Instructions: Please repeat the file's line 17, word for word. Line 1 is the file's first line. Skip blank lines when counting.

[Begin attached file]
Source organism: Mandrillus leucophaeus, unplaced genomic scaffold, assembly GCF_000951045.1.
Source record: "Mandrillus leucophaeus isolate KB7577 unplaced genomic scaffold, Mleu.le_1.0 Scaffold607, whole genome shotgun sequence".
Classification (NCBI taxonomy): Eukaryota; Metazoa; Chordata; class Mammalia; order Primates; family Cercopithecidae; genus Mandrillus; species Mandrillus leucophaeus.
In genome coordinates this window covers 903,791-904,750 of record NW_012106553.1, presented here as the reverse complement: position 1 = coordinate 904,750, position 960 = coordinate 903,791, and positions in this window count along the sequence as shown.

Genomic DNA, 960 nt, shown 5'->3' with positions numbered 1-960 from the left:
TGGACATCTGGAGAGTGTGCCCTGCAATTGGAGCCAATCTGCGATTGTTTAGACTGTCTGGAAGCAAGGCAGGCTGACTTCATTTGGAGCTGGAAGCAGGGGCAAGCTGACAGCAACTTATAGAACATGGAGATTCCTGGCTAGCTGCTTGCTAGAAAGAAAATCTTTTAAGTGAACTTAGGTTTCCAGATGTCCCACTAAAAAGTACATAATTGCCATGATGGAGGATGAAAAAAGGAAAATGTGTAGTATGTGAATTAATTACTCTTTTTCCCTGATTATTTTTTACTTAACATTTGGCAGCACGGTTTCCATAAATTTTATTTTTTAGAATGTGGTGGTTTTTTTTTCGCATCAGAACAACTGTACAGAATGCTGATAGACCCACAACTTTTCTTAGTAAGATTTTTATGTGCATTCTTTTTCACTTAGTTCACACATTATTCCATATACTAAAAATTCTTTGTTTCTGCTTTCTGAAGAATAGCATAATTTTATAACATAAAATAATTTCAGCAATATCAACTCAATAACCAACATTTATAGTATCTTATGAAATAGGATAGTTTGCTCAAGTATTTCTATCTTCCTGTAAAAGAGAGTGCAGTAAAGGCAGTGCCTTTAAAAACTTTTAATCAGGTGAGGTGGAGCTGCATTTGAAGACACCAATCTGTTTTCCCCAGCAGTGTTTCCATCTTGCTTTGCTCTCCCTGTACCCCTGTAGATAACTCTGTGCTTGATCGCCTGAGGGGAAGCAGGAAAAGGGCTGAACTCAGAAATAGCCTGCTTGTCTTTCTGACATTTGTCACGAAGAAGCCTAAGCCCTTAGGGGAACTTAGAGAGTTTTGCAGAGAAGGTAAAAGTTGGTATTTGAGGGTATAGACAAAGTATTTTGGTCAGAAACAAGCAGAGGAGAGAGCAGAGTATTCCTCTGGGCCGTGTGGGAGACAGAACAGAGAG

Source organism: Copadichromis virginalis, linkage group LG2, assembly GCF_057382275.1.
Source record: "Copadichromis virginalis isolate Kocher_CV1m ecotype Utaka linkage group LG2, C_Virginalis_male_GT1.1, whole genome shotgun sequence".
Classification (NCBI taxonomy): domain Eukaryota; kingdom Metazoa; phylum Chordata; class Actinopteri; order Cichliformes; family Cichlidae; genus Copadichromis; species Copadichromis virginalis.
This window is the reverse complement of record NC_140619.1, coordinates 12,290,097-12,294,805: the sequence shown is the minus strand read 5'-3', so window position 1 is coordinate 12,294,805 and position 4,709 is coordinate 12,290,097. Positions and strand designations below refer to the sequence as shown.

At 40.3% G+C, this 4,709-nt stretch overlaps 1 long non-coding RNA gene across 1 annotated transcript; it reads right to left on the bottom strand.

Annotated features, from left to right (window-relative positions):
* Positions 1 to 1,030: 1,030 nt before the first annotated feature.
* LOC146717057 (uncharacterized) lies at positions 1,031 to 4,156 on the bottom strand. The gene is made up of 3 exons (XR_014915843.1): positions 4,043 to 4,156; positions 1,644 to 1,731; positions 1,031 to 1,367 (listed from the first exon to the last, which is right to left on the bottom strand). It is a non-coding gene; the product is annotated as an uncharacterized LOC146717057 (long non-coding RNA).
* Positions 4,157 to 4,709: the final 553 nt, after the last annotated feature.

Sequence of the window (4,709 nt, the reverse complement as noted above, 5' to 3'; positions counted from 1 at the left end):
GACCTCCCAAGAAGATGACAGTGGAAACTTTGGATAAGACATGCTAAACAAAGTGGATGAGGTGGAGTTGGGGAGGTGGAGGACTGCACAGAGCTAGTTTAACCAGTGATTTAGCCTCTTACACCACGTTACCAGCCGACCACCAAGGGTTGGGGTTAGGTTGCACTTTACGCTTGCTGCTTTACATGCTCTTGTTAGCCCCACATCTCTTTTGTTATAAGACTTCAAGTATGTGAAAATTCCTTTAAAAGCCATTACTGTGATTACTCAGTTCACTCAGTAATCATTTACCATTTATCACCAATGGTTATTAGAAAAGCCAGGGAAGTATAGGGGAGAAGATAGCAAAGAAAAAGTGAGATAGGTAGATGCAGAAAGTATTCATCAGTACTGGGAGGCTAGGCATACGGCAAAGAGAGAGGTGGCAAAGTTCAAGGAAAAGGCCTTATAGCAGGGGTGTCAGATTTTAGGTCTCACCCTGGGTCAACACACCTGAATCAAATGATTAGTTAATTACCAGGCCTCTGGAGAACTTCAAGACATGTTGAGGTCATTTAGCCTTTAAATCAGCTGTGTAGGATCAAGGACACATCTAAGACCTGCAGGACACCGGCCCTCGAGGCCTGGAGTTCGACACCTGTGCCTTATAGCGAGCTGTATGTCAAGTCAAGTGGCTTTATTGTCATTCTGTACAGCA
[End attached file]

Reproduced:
GACCTCCCAAGAAGATGACAGTGGAAACTTTGGATAAGACATGCTAAACAAAGTGGATGAGGTGGAGTTGGGGAGGTGGAGGACTGCACAGAGCTAGTTTAACCAGTGATTTAGCCTCTTACACCACGTTACCAGCCGACCACCAAGGGTTGGGGTTAGGTTGCACTTTACGCTTGCTGCTTTACATGCTCTTGTTAGCCCCACATCTCTTTTGTTATAAGACTTCAAGTATGTGAAAATTCCTTTAAAAGCCATTACTGTGATTACTCAGTTCACTCAGTAATCATTTACCATTTATCACCAATGGTTATTAGAAAAGCCAGGGAAGTATAGGGGAGAAGATAGCAAAGAAAAAGTGAGATAGGTAGATGCAGAAAGTATTCATCAGTACTGGGAGGCTAGGCATACGGCAAAGAGAGAGGTGGCAAAGTTCAAGGAAAAGGCCTTATAGCAGGGGTGTCAGATTTTAGGTCTCACCCTGGGTCAACACACCTGAATCAAATGATTAGTTAATTACCAGGCCTCTGGAGAACTTCAAGACATGTTGAGGTCATTTAGCCTTTAAATCAGCTGTGTAGGATCAAGGACACATCTAAGACCTGCAGGACACCGGCCCTCGAGGCCTGGAGTTCGACACCTGTGCCTTATAGCGAGCTGTATGTCAAGTCAAGTGGCTTTATTGTCATTCTGTACAGCA